It might not be "the new sushi" just yet, but blood has been making a splash in restaurant scenes across the US and Canada. While many find it hard to stomach, others are embracing the trend with open arms and open mouths.
, an Italian Restaurant in downtown Toronto, chef Rob Gentile has been testing the waters with Torta di Sanguinaccio, a traditional southern Italian pastry made with an unusual custard inside; what's unusual about this custard is that it's a blend of dark chocolate and pigs' blood.
“At first, with the blood tart, people were shocked,” Mr. Gentile said
. “They thought we were crazy.” But over time the dish has gained popularity and has earned "gotta try it"
status. Due to the unexpected success of the Torta di Sanguinaccio, Gentile has been compelled to experiment with more recipes, and has even added a pasta dish to the menu in which the noodles are roasted in blood.
At Zabb Elee, a charming little Vietnamese restaurant in Manhattan's East Village, they are using the pigs' blood as a thickener for the broth in their noodle soup. But blood is nothing out of the ordinary in Vietnamese cuisine. In fact, most areas of the world consume blood and don't think twice about it. From Scandinavia to South America, blood plays a big part in many popular dishes, helping to give these cuisines their unique tastes.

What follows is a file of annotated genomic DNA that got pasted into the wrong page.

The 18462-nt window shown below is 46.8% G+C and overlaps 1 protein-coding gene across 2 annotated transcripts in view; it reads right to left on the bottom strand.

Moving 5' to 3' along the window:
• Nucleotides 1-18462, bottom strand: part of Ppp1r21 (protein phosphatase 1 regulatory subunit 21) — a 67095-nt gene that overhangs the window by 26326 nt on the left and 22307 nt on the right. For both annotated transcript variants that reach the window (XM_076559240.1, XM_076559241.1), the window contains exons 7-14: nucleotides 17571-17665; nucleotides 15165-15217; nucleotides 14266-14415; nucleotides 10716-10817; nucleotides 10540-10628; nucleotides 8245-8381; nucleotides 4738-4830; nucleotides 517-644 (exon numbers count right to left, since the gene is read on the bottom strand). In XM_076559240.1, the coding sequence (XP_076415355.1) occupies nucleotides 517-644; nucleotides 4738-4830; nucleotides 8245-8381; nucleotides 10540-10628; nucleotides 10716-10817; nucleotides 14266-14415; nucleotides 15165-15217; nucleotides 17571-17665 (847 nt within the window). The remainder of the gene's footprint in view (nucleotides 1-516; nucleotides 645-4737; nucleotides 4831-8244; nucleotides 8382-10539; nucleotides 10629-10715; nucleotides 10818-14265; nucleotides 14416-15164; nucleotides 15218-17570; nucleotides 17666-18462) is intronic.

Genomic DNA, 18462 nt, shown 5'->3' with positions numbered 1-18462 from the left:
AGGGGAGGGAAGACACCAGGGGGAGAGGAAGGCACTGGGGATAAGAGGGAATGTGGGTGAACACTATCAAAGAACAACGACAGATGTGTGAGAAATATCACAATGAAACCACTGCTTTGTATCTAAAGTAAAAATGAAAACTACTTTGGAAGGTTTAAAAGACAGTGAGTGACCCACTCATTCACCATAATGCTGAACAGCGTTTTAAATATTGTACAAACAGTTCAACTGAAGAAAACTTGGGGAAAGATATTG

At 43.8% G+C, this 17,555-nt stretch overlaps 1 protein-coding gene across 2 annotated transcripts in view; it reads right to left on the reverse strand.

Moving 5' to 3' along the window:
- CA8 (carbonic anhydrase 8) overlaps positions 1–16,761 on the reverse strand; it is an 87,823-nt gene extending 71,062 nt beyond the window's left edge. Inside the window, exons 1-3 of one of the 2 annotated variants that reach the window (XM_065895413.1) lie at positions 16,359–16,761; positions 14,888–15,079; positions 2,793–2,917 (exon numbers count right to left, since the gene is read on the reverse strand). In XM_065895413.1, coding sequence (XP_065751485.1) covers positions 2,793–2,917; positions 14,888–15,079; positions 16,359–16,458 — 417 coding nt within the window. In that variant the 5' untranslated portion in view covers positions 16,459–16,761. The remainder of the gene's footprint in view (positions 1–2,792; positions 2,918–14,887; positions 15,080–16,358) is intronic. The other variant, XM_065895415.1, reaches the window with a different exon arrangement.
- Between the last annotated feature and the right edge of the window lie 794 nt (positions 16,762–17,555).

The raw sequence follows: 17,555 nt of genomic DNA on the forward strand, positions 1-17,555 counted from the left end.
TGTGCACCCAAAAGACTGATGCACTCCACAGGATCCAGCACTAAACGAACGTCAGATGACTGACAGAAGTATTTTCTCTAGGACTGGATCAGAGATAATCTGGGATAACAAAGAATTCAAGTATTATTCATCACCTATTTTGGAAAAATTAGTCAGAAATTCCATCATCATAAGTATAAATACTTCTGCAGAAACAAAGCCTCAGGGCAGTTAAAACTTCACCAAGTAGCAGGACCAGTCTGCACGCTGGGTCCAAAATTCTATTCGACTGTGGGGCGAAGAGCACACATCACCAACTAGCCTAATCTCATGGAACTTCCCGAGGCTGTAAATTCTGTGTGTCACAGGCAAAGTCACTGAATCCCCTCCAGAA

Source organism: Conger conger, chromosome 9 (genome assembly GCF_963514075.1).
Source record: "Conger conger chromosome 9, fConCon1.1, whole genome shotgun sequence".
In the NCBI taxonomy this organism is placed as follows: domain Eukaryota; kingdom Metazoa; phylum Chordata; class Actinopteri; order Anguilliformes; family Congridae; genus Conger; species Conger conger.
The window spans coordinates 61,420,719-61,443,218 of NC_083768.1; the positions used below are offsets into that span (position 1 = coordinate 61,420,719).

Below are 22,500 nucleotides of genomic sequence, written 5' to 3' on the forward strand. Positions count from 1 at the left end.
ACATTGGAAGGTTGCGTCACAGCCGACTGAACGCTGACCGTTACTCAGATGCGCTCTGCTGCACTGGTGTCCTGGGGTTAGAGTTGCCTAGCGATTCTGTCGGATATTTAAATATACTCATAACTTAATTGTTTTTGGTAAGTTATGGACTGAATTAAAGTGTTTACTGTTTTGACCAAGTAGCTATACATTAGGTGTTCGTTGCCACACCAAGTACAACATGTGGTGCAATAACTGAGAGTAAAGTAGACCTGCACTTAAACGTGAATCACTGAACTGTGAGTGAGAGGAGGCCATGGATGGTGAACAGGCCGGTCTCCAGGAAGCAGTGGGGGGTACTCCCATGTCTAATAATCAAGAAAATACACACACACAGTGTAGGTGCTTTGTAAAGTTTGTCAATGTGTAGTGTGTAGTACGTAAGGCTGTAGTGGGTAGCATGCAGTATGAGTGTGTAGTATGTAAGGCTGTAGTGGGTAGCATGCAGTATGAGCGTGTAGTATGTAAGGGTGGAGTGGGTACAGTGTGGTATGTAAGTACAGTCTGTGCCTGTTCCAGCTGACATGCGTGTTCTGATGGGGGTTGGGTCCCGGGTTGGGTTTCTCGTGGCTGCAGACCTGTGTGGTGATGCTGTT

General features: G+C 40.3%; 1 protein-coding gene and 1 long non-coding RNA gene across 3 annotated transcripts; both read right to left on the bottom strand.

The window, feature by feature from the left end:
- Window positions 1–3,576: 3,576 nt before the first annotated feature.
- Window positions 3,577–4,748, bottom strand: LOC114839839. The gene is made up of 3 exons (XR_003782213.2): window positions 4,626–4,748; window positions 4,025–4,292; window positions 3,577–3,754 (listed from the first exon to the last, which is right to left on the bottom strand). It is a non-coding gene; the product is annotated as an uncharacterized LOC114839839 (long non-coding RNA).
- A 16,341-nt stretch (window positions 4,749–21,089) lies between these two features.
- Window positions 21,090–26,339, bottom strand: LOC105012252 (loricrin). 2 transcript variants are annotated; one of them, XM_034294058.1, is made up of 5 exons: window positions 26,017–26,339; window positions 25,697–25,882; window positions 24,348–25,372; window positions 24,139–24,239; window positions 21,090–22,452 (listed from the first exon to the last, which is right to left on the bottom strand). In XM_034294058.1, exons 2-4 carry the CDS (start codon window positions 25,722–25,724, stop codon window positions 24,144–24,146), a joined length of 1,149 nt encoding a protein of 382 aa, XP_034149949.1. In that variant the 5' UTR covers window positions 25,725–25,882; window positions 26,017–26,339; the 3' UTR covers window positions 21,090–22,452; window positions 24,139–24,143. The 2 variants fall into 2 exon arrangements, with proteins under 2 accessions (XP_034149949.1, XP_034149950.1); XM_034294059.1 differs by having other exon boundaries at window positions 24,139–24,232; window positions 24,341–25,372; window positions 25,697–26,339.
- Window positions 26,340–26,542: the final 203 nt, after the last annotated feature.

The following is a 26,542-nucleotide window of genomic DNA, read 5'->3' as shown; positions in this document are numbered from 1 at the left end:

In the Middle East, however, the consumption of blood remains taboo. Muslims and Jews are among those who will not be dining with Dracula this Halloween. The Jews are strictly forbidden by the teachings of Leviticus
17:11-13: The Koran also forbids the consumption of blood, as well as any part of the pig.
Though blood is nothing new for many chefs around the world, most Americans are still on the fence about it. These recipes
might help get you over the fence and back into your kitchen. Happy Halloween.